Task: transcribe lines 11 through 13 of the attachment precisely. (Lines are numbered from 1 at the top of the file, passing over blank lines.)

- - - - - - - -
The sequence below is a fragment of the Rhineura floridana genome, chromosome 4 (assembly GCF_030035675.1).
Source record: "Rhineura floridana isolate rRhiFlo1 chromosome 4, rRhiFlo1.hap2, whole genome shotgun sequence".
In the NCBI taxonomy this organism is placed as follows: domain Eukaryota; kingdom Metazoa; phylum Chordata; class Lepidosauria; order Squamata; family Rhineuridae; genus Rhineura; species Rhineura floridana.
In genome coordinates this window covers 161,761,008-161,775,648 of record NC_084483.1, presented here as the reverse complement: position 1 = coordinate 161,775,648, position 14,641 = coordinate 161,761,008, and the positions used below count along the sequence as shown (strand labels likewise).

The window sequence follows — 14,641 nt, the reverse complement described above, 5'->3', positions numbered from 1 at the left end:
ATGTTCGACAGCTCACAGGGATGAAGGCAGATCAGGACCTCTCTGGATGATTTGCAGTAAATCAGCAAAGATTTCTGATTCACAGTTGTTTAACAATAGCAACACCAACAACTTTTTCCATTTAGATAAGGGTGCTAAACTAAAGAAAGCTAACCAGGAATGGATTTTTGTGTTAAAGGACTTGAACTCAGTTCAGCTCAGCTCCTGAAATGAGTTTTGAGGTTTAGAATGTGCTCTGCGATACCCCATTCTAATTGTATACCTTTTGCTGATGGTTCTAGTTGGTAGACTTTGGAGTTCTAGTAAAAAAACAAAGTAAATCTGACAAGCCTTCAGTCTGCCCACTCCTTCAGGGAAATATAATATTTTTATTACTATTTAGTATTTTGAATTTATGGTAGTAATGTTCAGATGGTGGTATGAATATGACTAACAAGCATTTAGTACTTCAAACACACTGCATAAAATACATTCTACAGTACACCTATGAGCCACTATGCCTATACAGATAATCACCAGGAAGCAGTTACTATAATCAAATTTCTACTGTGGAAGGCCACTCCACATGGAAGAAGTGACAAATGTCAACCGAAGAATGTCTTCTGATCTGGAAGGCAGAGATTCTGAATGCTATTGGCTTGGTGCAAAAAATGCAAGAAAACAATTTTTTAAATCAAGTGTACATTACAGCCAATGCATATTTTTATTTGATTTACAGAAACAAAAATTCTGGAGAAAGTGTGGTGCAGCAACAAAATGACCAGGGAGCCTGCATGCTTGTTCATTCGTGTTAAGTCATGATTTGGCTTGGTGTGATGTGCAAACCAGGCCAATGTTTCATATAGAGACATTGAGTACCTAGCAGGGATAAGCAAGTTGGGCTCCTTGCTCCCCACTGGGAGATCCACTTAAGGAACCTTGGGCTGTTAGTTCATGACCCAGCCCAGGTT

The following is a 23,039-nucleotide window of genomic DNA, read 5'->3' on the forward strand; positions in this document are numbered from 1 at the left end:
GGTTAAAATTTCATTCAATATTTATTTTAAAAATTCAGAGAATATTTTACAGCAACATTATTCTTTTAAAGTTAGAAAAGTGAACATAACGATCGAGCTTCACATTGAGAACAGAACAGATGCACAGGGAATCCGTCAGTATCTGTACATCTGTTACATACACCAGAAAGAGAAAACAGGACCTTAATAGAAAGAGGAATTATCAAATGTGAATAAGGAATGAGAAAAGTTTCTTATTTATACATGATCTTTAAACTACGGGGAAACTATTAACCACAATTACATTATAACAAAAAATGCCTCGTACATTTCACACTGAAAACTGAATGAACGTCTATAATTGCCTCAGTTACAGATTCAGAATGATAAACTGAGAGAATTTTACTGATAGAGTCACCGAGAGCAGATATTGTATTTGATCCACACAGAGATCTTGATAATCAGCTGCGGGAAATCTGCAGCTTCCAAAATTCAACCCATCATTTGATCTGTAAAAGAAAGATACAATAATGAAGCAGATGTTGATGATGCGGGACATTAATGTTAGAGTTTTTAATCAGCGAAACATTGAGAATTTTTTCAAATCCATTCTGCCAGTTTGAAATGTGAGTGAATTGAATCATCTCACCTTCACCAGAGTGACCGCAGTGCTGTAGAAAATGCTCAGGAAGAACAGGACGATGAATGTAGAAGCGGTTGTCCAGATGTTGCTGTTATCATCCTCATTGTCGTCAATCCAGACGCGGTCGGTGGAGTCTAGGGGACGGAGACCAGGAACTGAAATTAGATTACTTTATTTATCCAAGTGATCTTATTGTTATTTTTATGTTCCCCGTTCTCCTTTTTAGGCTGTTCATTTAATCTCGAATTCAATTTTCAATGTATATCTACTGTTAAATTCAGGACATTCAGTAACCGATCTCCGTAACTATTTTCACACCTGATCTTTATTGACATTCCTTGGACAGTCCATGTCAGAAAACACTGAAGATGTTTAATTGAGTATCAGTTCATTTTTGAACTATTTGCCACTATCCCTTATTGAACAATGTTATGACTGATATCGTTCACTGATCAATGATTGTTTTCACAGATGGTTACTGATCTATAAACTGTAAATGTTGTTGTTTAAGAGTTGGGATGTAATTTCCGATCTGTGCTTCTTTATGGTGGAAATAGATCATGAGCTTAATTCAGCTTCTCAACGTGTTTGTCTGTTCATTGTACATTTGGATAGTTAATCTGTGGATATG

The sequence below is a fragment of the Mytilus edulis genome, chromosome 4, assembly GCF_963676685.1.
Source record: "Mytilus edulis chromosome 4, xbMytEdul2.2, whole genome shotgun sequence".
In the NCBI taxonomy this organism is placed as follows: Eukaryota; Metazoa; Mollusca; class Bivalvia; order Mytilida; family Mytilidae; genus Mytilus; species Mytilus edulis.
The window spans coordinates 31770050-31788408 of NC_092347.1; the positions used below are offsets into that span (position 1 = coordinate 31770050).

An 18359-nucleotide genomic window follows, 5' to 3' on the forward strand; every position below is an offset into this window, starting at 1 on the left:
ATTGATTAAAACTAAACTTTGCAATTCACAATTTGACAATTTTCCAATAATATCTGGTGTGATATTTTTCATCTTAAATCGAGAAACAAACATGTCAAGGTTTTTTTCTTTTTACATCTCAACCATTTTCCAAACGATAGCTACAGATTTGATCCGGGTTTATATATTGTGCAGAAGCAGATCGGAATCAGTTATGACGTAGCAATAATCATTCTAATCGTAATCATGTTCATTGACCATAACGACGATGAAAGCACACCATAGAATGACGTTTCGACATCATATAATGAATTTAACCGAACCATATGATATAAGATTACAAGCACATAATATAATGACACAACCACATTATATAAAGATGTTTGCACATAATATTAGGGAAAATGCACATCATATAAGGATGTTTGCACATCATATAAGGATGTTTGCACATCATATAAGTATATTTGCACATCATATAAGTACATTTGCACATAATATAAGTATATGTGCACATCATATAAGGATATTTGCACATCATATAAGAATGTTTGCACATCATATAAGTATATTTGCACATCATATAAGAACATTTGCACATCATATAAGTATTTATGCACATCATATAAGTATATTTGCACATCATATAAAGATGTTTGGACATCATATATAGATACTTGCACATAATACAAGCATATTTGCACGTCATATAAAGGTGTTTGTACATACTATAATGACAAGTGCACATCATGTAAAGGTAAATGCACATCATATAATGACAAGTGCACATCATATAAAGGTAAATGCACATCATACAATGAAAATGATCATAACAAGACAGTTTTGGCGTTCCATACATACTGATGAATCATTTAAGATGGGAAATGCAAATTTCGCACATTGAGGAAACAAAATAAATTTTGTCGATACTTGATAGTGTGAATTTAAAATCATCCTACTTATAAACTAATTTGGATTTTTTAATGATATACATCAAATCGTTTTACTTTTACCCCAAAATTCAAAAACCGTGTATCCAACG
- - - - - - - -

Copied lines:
In the NCBI taxonomy this organism is placed as follows: Eukaryota; Metazoa; Mollusca; class Bivalvia; order Mytilida; family Mytilidae; genus Mytilus; species Mytilus edulis.
The window spans coordinates 31770050-31788408 of NC_092347.1; the positions used below are offsets into that span (position 1 = coordinate 31770050).

An 18359-nucleotide genomic window follows, 5' to 3' on the forward strand; every position below is an offset into this window, starting at 1 on the left: